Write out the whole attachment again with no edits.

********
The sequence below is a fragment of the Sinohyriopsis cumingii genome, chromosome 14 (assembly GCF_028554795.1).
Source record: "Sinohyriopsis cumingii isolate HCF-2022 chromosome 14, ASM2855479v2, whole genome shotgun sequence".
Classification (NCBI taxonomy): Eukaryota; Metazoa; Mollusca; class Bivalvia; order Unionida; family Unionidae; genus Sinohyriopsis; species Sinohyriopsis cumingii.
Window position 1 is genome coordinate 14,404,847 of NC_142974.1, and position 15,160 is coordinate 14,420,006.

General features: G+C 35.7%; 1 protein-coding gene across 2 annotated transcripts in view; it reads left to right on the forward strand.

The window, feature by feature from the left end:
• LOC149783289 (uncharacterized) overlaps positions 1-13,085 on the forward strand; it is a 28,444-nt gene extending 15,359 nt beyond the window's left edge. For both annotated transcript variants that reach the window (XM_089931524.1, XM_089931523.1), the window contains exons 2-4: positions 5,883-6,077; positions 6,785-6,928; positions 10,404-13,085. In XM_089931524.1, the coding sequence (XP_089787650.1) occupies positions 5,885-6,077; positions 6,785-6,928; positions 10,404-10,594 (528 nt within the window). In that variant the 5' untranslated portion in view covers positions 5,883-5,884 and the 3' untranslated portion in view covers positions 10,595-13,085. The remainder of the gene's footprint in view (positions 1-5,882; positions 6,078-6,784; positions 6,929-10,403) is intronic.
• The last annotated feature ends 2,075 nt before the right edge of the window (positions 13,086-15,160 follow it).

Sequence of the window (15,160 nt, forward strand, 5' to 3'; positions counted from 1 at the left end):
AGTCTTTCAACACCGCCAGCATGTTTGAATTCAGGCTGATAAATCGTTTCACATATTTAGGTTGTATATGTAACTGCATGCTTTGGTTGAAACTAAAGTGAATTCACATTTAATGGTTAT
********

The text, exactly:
The sequence below is a fragment of the Sinohyriopsis cumingii genome, chromosome 14 (assembly GCF_028554795.1).
Source record: "Sinohyriopsis cumingii isolate HCF-2022 chromosome 14, ASM2855479v2, whole genome shotgun sequence".
Classification (NCBI taxonomy): Eukaryota; Metazoa; Mollusca; class Bivalvia; order Unionida; family Unionidae; genus Sinohyriopsis; species Sinohyriopsis cumingii.
Window position 1 is genome coordinate 14,404,847 of NC_142974.1, and position 15,160 is coordinate 14,420,006.

General features: G+C 35.7%; 1 protein-coding gene across 2 annotated transcripts in view; it reads left to right on the forward strand.

The window, feature by feature from the left end:
• LOC149783289 (uncharacterized) overlaps positions 1-13,085 on the forward strand; it is a 28,444-nt gene extending 15,359 nt beyond the window's left edge. For both annotated transcript variants that reach the window (XM_089931524.1, XM_089931523.1), the window contains exons 2-4: positions 5,883-6,077; positions 6,785-6,928; positions 10,404-13,085. In XM_089931524.1, the coding sequence (XP_089787650.1) occupies positions 5,885-6,077; positions 6,785-6,928; positions 10,404-10,594 (528 nt within the window). In that variant the 5' untranslated portion in view covers positions 5,883-5,884 and the 3' untranslated portion in view covers positions 10,595-13,085. The remainder of the gene's footprint in view (positions 1-5,882; positions 6,078-6,784; positions 6,929-10,403) is intronic.
• The last annotated feature ends 2,075 nt before the right edge of the window (positions 13,086-15,160 follow it).

Sequence of the window (15,160 nt, forward strand, 5' to 3'; positions counted from 1 at the left end):
AGTCTTTCAACACCGCCAGCATGTTTGAATTCAGGCTGATAAATCGTTTCACATATTTAGGTTGTATATGTAACTGCATGCTTTGGTTGAAACTAAAGTGAATTCACATTTAATGGTTAT